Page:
Winter this year has been a dreary affair, having not found much time to play or explore. Working a regular job for a while has led me to appreciate the times when you are free to go wherever you want.
There have been one or two adventures, and certainly the best of them was when my lovely companion Hope and me went out to a place called Birling Gap.
We started the day by visiting a favourite spot in Brighton for coffee and a nibble to eat. Following a nose around in a couple of shops, we departed. Winding our way along the grassy Sussex coastline we came to Birling Gap, where we climbed down and spent time on the beach. There were white cliffs towering over us, as a warm midwinter sun set on the horizon, tinting everything orange.
It was the best day out, as we laughed and played music. Made all the better by the company.
Here are some photos from Hope and myself that day.
I recently had a much overdue visit to Bristol, a city which is stealing my heart more each time I venture there. Although it only lasted two days, I made sure that they were full to the brim. I am already making plans to return again.
One of the absolute highlights was getting to hang out with my old friend Maisie . We caught up in a cafe and then wandered about as we always do, taking a meandering route through central Bristol.
I know a place where you can feel completely away from the world. In the middle of the woods, and far off the beaten track is a thicket of lush Rhododendron leaves.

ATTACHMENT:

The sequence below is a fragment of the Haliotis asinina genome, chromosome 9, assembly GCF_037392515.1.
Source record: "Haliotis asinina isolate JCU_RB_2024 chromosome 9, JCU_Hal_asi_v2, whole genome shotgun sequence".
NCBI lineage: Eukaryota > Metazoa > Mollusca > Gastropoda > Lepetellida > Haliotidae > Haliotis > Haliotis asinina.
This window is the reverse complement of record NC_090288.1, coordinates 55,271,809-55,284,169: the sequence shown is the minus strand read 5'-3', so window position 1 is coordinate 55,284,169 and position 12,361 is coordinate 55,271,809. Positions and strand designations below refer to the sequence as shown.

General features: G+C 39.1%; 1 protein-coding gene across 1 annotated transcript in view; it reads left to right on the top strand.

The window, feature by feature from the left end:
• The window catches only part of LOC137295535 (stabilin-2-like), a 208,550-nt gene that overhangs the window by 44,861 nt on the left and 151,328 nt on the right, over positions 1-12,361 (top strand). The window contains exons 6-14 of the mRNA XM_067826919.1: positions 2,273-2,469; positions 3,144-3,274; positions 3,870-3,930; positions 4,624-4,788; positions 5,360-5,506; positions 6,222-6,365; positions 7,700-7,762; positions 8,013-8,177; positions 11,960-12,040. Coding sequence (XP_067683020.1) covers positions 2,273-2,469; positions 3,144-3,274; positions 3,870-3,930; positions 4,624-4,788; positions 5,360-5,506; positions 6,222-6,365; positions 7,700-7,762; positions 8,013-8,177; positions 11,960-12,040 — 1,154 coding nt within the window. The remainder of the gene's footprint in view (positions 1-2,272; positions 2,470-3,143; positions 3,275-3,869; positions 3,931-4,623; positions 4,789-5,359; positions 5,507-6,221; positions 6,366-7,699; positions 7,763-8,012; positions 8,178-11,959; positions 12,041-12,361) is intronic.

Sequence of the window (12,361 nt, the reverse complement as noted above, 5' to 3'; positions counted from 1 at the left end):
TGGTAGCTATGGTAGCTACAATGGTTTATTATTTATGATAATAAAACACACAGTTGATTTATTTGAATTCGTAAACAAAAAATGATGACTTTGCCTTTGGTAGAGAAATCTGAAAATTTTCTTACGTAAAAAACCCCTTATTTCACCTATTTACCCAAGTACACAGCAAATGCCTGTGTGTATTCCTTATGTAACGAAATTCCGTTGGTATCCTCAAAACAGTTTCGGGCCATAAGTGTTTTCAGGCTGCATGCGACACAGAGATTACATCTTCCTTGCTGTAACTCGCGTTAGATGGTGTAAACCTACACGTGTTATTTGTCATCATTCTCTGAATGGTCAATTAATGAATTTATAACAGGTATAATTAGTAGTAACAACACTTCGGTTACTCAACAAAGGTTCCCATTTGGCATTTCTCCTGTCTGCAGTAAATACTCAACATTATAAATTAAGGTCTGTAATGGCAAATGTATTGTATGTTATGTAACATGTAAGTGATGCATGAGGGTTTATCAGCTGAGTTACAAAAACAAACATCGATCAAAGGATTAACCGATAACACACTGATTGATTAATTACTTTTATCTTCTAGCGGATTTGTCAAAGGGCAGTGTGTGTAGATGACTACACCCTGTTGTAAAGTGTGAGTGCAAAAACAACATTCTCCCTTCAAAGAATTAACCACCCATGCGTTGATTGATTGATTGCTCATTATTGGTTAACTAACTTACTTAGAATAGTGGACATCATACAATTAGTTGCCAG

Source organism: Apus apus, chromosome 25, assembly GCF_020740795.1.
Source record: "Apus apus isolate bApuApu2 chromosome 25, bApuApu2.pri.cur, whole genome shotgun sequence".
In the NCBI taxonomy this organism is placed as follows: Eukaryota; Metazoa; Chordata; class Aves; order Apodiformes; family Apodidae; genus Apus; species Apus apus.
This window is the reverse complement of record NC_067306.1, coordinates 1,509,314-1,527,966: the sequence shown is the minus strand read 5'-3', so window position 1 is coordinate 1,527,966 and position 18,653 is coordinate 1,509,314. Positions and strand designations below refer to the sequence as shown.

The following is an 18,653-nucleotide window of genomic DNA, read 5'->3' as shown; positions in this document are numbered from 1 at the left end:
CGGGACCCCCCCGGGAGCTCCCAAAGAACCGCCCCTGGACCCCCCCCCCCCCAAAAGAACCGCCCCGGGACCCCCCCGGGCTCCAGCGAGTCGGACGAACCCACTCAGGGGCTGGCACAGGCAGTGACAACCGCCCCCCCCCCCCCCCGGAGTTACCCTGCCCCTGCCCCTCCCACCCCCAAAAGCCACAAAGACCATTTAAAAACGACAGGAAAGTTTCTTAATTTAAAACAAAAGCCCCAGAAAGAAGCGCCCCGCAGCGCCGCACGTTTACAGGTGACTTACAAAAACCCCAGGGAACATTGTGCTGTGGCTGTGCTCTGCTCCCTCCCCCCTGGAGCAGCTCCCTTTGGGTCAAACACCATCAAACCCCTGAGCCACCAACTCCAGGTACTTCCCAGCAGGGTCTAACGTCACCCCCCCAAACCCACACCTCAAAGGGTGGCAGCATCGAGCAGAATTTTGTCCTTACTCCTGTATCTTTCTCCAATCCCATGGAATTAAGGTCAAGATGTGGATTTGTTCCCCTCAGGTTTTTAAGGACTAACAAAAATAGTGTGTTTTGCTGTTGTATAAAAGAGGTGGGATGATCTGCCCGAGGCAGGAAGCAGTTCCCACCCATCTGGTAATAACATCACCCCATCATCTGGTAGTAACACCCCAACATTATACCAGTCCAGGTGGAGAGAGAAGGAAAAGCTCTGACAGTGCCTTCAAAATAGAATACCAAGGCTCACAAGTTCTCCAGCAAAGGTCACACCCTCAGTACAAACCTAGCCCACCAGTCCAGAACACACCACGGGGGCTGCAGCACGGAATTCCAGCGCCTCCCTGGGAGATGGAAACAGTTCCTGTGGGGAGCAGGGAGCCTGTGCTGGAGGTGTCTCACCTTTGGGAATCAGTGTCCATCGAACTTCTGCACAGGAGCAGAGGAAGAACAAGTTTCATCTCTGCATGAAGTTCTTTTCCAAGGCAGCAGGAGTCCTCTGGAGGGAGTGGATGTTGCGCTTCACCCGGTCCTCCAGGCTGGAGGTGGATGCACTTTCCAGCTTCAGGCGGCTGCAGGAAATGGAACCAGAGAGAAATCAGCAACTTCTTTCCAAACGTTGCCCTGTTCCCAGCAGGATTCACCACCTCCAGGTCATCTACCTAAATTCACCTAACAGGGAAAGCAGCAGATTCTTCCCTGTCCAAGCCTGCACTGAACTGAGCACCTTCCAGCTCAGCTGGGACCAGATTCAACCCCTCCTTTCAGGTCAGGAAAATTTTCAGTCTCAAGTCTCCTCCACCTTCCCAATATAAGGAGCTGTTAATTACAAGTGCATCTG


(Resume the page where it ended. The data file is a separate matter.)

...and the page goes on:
Completely surrounded by vegetation, no-one knew I was there. The trees above were swaying gently in the breeze, but that was the only sound. The fresh scent of damp wood and earth permeated through the place. I had wanted for a long time to explore here; to carefully step right into the centre.
London is many things, light and dark. Perhaps nowhere else in England embodies the intersection between chaotic creation and destruction like this monolithic metropolis, that 8.6 million people call home.
There is something foreboding about London; to feel a little intimidated by ‘The Big Smoke’ is a sign of wisdom. The idea of London as the epicentre of historic dominion and oppression remains. You can very much feel the ghost of the terror and darkness that once inhabited the streets; lasting darkness of the kind immortalised in the poetry of William Blake. And everywhere little reminders lay, like the hopeless inequality which hangs heavy and leaden over this place. I have resisted London, although I cannot deny the cultural weight which is here.
In a city of such enormous contrast and energy, it felt right to take photos in black and white. My close friend William and I packed our bags, and set off into the mass.